This post was updated on February 25, 2022 after the Department of Commerce amended the Export Administration Regulations (EAR) to impose additional elements of the embargo.
On February 21, 2022 President Biden issued an Executive Order (E.O.) imposing an embargo on the “so-called Donetsk People’s Republic (DNR) and Luhansk People’s Republic (LNR)” following Russian recognition of the breakaway regions of Ukraine.
The embargo is similar in scope to that imposed on the Crimea region, prohibiting:
- New investment in the “Covered Regions;”
- The direct or indirect import of goods, services, or technology from the Covered Regions to the United States;
- The export or reexport of services from the United States or by a U.S. person directly or directly to the Covered Regions;
- The approval, financing, facilitation, or guarantee by a United States person of a transaction or other business dealings by a foreign person where the transaction by that foreign person would be prohibited if performed by a U.S. person.
The E.O. also provides the Office of Foreign Assets Control (OFAC), the agency with primary responsibility for implementing the E.O., with authority to sanction individuals and entities that are determined to:
- Operate or have operated in the Covered Regions since the effective date of the order;
- Be or have been a leader, official, senior executive officer, or member of the board of directors of an entity operating in the Covered Regions;
- Be owned or controlled or acted on behalf of parties subject to blocking sanctions under the E.O.; or
- Materially assist, sponsor, or provide financial, material, or technological support for, or goods or services to or in support of parties subject to blocking sanctions under the E.O.
It is important to note that the E.O. authorizes the Secretary of the Treasury to expand the definition of “Covered Regions” in response to changes in the situation on the ground in Ukraine, so it is possible that the territory subject to the embargo will expand.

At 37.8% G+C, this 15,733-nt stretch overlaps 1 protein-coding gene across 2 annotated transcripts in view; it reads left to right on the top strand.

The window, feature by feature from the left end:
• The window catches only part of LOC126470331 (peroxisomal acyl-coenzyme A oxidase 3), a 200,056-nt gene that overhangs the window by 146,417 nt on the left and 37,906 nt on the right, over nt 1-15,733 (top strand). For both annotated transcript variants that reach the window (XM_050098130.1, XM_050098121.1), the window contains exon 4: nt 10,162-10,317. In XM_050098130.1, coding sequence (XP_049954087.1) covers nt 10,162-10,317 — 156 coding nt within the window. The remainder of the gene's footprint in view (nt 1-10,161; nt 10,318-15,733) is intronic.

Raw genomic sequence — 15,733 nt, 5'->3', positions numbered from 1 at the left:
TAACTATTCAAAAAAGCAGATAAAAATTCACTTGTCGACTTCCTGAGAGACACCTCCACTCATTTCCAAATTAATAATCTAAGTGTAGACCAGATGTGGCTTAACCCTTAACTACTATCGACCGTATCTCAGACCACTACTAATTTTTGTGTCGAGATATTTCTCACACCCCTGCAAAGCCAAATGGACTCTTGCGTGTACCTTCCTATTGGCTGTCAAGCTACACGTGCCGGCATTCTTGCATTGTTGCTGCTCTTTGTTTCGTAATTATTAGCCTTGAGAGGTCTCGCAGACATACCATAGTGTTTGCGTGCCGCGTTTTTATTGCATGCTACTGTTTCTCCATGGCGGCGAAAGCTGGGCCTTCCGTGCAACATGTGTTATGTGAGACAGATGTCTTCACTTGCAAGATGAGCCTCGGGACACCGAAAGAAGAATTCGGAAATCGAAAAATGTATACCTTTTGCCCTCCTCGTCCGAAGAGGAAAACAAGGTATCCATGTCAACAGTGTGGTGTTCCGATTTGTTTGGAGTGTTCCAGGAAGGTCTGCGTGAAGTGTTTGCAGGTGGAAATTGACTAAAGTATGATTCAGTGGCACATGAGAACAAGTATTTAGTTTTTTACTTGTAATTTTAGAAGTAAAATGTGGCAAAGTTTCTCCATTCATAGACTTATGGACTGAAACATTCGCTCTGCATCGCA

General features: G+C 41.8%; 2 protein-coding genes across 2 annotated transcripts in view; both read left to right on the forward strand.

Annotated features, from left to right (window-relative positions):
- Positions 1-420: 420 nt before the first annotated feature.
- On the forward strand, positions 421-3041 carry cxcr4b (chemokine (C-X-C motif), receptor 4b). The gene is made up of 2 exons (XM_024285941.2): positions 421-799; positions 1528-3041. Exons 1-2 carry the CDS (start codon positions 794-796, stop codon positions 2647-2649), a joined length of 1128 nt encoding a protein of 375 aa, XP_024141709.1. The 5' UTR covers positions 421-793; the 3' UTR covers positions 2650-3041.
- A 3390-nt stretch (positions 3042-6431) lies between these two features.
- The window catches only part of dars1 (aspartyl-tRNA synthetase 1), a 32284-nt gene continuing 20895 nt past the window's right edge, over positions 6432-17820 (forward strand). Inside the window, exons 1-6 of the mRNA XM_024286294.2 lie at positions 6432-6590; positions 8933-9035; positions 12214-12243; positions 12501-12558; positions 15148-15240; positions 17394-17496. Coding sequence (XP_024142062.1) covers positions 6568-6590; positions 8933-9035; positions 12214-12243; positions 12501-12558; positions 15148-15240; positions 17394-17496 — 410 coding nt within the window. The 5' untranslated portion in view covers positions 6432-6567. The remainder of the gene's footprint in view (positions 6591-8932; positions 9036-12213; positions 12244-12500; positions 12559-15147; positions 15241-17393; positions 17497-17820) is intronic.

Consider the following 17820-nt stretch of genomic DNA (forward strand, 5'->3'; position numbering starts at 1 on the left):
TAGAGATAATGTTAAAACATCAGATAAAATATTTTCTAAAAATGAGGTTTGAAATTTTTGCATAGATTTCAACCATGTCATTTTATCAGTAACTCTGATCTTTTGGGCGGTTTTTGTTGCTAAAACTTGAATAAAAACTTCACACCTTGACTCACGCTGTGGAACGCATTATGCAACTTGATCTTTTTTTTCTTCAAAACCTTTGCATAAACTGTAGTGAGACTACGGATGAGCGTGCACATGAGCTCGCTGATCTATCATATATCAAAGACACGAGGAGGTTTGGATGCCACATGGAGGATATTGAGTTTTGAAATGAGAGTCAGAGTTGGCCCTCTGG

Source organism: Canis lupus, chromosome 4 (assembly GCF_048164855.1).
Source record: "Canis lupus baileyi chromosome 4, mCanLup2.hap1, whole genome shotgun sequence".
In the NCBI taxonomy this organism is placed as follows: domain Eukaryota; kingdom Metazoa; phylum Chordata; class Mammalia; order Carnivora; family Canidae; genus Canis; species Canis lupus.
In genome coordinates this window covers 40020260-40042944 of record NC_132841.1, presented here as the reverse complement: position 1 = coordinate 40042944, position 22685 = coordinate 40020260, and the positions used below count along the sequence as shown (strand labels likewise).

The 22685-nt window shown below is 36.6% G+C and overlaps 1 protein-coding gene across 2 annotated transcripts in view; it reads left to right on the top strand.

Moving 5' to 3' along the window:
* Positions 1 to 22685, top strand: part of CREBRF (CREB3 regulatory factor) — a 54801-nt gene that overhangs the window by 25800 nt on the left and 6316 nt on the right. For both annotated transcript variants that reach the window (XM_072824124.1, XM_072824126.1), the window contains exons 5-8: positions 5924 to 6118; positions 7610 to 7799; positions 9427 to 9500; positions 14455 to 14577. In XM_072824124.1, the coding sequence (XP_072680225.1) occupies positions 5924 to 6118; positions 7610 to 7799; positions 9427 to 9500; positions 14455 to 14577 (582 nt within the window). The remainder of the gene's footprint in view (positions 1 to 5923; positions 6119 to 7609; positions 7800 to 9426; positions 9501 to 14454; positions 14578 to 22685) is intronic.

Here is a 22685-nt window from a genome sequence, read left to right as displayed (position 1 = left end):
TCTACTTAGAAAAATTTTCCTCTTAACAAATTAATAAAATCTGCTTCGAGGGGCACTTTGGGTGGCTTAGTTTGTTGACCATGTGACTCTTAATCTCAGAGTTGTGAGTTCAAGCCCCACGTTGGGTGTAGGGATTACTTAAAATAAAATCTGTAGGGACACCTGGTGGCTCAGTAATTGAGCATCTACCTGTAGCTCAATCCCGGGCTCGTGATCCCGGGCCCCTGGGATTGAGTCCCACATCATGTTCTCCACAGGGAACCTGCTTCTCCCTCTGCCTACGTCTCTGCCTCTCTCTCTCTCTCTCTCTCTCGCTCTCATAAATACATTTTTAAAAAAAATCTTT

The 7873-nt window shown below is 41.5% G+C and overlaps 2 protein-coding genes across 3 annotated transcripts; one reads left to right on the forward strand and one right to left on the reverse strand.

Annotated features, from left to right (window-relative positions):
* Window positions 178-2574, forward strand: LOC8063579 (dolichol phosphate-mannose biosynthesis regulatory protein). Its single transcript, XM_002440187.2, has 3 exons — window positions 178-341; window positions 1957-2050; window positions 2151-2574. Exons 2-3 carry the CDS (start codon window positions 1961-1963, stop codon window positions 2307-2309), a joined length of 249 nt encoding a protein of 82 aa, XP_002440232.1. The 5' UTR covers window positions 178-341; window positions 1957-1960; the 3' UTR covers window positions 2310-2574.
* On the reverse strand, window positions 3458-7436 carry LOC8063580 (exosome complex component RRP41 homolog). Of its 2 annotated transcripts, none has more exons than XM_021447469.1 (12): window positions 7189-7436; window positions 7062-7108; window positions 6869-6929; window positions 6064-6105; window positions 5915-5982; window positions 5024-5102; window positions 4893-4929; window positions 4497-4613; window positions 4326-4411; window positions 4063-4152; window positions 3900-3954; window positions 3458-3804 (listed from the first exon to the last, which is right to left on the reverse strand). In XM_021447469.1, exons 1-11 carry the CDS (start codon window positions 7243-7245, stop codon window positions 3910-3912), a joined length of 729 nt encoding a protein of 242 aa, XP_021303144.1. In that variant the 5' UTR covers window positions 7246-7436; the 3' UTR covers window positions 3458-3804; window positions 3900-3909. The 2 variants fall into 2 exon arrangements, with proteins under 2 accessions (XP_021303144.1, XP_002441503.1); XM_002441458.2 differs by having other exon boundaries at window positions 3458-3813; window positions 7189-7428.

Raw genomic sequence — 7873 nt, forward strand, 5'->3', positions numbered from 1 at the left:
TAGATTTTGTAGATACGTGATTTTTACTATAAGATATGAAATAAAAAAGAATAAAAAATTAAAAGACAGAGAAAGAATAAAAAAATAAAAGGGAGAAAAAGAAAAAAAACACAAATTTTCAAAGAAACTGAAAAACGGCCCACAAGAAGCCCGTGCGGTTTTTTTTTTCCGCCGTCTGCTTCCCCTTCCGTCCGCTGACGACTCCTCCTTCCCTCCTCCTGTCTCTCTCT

Following the issuance of the E.O., the Office of Foreign Assets Control (OFAC) issued a series of general licenses authorizing certain limited dealings with the Covered Regions, including:
- General License No. 17, authorizing transactions that are ordinarily incident and necessary to the wind down of transactions involving the DNR or LNR regions through 12:01 a.m. EST March 23, 2022. Authorized transactions include the winding down of operations, contracts, or other agreements in effect prior to February 21 involving the exportation, reexportation, sale, or supply of goods, services, or technology to, or importation of any goods, services, or technology from the DNR or LNR;
- General License No. 18, authorizing certain exports of food, medicine, medical devices, and certain COVID-19 treatments to the Covered Regions;
- General License No. 19, authorizing certain transactions ordinarily incident and necessary to the receipt or transmission of telecommunications;
- General License No. 20, authorizing activities by certain international organizations;
- General License No. 21, authorizing certain personal, non-commercial remittances, and the operation, maintenance, and closure of certain personal accounts; and
- General License No. 22, authorizing the export of certain services and software incident to the exchange of personal communications over the internet.
On February 24, 2022, the Commerce Department’s Bureau of Industry and Security (BIS), the primary U.S. export control regulator, updated the EAR to impose additional embargo provisions on the DNR and LNR. The new rules expand the territorial reach of the EAR’s Crimea embargo to apply to the DNR and LNR. The rules prohibit the export, re-export, or transfer of goods, software, or technology subject to the EAR to the embargoed regions, with limited exceptions. (This post has additional background on how to determine when an item is “subject to the EAR.”) mirrors preexisting embargo provisions that apply to the Crimea region.
License applications related to exports to the embargoed regions are subject to a policy of denial, meaning that BIS is highly unlikely to approve the application.
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Companies with dealings in these regions or with persons who ordinarily reside in these regions should carefully review the E.O., general licenses, and the EAR. A first step will include determining how to update sanctions screening systems to identify customers and transactions involving the Covered Regions.
Please contact our sanctions compliance team with any questions regarding these developments.